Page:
Look for the Silver Lining
This is not one of my standard piano/voice teacher posts.
It’s been a really tough couple of weeks, and to be entirely honest… the tough part isn’t going to let up for a while. But that’s life. And that’s ok.
(And it’s also not ok. It just depends on the moment…)
We must learn to play the cards that we are dealt, right? Something like that. Or maybe something more like this…
Music consists of both consonance and dissonance.
If you’ve ever performed a particularly dissonant piece or song, you’ll understand what I mean when I say this:
“It’s not enough to just play the pretty notes.
Sometimes you have to embrace the icky notes too.”
Learning to embrace and make the most out of dissonance is an important part of becoming a good musician, and it’s something that I strive to teach all of my students.
Dissonance and tension keep the music moving forward. Without these things, consonance loses it’s “super power” of resolution… and music would be rather boring.
I’m pretty sure there’s a life lesson here. One that I’m really trying to learn:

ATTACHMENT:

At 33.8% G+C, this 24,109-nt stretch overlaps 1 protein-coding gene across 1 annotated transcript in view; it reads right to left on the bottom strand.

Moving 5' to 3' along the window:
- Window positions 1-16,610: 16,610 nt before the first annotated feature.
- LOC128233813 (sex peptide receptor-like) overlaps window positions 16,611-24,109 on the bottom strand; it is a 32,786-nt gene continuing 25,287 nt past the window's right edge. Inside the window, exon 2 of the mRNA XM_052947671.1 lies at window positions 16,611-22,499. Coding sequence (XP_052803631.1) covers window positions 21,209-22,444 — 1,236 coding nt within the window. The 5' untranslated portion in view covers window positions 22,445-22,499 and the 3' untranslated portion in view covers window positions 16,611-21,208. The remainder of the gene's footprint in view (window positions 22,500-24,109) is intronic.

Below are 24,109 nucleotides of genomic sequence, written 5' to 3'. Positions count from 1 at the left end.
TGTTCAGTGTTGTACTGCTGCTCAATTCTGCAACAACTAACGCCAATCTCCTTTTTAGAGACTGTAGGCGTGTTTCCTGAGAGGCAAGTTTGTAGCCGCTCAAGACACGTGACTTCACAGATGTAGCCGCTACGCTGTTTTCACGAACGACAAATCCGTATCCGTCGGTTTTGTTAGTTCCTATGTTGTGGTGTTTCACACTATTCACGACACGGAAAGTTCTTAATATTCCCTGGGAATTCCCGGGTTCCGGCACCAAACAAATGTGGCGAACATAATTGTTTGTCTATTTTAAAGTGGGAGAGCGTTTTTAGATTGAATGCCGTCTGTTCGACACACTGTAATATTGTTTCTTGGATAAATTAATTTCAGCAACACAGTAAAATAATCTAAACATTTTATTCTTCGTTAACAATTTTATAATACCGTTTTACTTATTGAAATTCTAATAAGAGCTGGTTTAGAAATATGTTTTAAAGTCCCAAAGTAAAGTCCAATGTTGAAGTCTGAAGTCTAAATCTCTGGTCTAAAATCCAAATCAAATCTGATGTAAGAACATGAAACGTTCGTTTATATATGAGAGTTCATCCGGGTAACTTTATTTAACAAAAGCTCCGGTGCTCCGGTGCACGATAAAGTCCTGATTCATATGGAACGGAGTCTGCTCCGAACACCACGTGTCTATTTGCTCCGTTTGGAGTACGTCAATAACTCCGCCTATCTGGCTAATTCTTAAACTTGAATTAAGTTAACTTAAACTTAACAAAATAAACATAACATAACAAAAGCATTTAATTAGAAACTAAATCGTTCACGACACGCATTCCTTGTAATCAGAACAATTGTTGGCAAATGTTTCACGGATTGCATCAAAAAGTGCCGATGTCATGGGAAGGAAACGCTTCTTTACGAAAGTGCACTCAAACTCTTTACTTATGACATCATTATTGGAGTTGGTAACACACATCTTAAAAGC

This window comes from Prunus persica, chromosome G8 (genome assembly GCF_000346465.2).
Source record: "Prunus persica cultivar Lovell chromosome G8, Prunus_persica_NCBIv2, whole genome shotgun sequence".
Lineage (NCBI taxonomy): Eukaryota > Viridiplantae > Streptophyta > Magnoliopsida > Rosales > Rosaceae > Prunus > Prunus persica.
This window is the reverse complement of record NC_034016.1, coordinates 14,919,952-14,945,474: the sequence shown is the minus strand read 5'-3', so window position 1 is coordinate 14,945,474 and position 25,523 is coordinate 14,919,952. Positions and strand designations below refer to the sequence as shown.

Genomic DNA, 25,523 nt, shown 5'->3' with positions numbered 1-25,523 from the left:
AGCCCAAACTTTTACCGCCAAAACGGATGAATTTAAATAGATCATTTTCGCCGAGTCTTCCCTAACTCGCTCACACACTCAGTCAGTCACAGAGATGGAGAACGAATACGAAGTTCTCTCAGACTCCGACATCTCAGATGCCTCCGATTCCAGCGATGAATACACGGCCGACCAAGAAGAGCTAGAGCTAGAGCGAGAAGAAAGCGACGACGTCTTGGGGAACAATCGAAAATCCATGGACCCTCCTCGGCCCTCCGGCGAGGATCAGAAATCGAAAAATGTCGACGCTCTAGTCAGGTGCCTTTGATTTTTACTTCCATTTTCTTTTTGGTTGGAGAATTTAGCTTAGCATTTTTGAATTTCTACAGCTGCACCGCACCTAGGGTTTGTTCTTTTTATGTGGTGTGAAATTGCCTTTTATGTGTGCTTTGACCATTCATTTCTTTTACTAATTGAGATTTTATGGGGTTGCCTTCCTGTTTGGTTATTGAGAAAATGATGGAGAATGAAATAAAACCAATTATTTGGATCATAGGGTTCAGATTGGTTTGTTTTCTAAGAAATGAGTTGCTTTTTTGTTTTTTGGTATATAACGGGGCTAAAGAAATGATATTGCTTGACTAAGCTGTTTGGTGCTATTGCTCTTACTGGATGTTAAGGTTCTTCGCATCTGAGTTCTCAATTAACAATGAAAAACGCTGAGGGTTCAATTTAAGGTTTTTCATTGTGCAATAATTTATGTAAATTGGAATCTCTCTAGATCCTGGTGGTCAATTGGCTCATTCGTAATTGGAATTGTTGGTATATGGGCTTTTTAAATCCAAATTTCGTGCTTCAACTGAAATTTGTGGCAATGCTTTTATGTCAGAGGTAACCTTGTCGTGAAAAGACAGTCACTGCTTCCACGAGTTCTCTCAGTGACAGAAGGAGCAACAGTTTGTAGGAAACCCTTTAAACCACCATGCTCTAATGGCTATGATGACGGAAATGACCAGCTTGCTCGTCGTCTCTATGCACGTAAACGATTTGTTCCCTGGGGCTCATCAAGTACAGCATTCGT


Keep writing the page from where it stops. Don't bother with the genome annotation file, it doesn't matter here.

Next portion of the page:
The tough stuff teaches us to keep moving forward.
Recently I wrote an article about some of the “tough stuff” I’ve encountered as a piano teacher. Look for the Silver Lining is the story about what happened when one of my favorite students almost quit piano lessons.
You can find Look for the Silver Lining in this month’s issue of The Piano Bench Mag. It’s a great resource for teachers – inspiring articles, app reviews, how-tos, and even a monthly recipe.
Huge thanks to Karen Gibson for asking me to “think outside the box” for this article, and for giving me the opportunity to share my story. Without a doubt, this is my favorite article that I’ve ever written. I hope your readers enjoy it.
Hope you all enjoyed today’s strange post.
Thanks for reading.
Just keep swimming.
Just keep playing…
Just keep breathing.
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